- Stealth in Space: The aliens are very good at keeping their ships from being detected, in the first few battles their fighters sneak right past the human fighters and go straight for the carriers. A few times the Ark Royal runs silent, on minimal power, to minimize threat of detection.
- Super Soldier: The Russian commandos are extensively-modified cyborgs with their emotions damped and utterly loyal to the government.
- Tagalong Reporter: Ark Royal gets an annoying bunch of them on their mission to New Russia.
- Veteran Instructor: After the first book, Ark Royal's CAG serves a tour at the Academy, instructing new pilots.
The Warspite arc
- Alien Non-Interference Clause: Pre-war the spacefaring powers had outlined rules to minimize the chances of aliens taking notice of humans. The Russian renegades blatantly ignored them.
- A Match Made in Stockholm: Stockholm syndrome sets in among a few of the women taken from the Vesper, kind of a problem given most of them were married before.
- Colony Ship: The Vesper was taking a second wave of colonists, largely wives and children of the first wave, to Cromwell when it was attacked. Warspite's first mission is to escort a colony fleet to a star system with several tram lines to establish a British base there.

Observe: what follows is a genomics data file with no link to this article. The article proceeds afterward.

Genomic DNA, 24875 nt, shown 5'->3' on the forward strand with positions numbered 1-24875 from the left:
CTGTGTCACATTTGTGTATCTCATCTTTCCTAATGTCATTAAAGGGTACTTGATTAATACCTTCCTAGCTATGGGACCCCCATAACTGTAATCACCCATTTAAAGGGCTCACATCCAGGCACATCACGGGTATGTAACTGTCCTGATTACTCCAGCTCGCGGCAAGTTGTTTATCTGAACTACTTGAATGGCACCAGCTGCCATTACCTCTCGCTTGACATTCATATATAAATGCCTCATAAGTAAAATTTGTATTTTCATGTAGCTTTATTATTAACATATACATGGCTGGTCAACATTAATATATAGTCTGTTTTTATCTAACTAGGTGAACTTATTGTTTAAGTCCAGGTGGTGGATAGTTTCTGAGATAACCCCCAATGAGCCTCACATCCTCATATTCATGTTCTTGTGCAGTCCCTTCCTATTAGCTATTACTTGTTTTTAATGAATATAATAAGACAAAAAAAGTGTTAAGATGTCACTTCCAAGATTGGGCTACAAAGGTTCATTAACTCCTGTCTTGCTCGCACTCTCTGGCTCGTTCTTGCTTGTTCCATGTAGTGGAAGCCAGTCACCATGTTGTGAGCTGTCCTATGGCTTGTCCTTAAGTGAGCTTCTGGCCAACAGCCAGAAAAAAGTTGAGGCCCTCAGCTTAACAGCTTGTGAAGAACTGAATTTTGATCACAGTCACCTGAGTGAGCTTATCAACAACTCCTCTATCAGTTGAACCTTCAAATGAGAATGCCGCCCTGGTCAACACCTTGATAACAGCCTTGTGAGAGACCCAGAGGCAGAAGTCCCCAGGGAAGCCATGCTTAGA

- Dangerous Deserter: During the first battle of New Russia two frigates and an assault carrier fled. Thinking themselves possibly the last humans left they went to an isolated sector and colonized a life-bearing world that happened to host intelligent life. When they found out later that humanity had survived they realized that they'd be executed for desertion if found out. So they started attacking freighters that came too close.
- Flawed Prototype: The HMS Warspite is an experimental cruiser with a blend of human and Tadpole technologies. The marriage has some teething troubles, such as half the crew developing splitting headaches on their first jump and the whole ship losing power after the drive was recalibrated on their next jump.
- Lizard Folk: The Vesy are described as being like humanoid reptiles with scales and a small crest of feathers.
- Mars Needs Women: Mentioned by name when discussing a terrorist group that tried to establish a new society on Mars in the early days of space travel, and tried to kidnap several women for breeding stock (keyword "tried"). And when the Russian renegades come across a colony ship loaded with women and children, well their secret colony was kind of lacking in the fairer sex.
- Overranked Soldier: Commander Watson is a brilliant engineer, but for political reasons unspecified patrons arranged for her to become the XO of the experimental Warspite despite her having no command experience whatsoever and not even wanting the job at all. She doesn't mind when Naiser suggests she step down.
- Space Pirates: Considered to be just trashy science-fiction, until the Vesper is taken by Russian deserters.
- Technology Uplift: The Russian renegades' original plan was to uplift the Vesy as Janissaries to liberate Earth from its alien oppressors. When the Interstellar war ended in a truce they changed plans to make the Vesy into an ally of Russia to persuade Moscow not to hang them for desertion.
- Wave Motion Gun: The Warspite is equipped with a spinal-mount plasma cannon based on the large scale weapons used by the Tadpoles. The problems with it requiring the entire ship to move to aim and the minute-long charge time are discussed rather early on.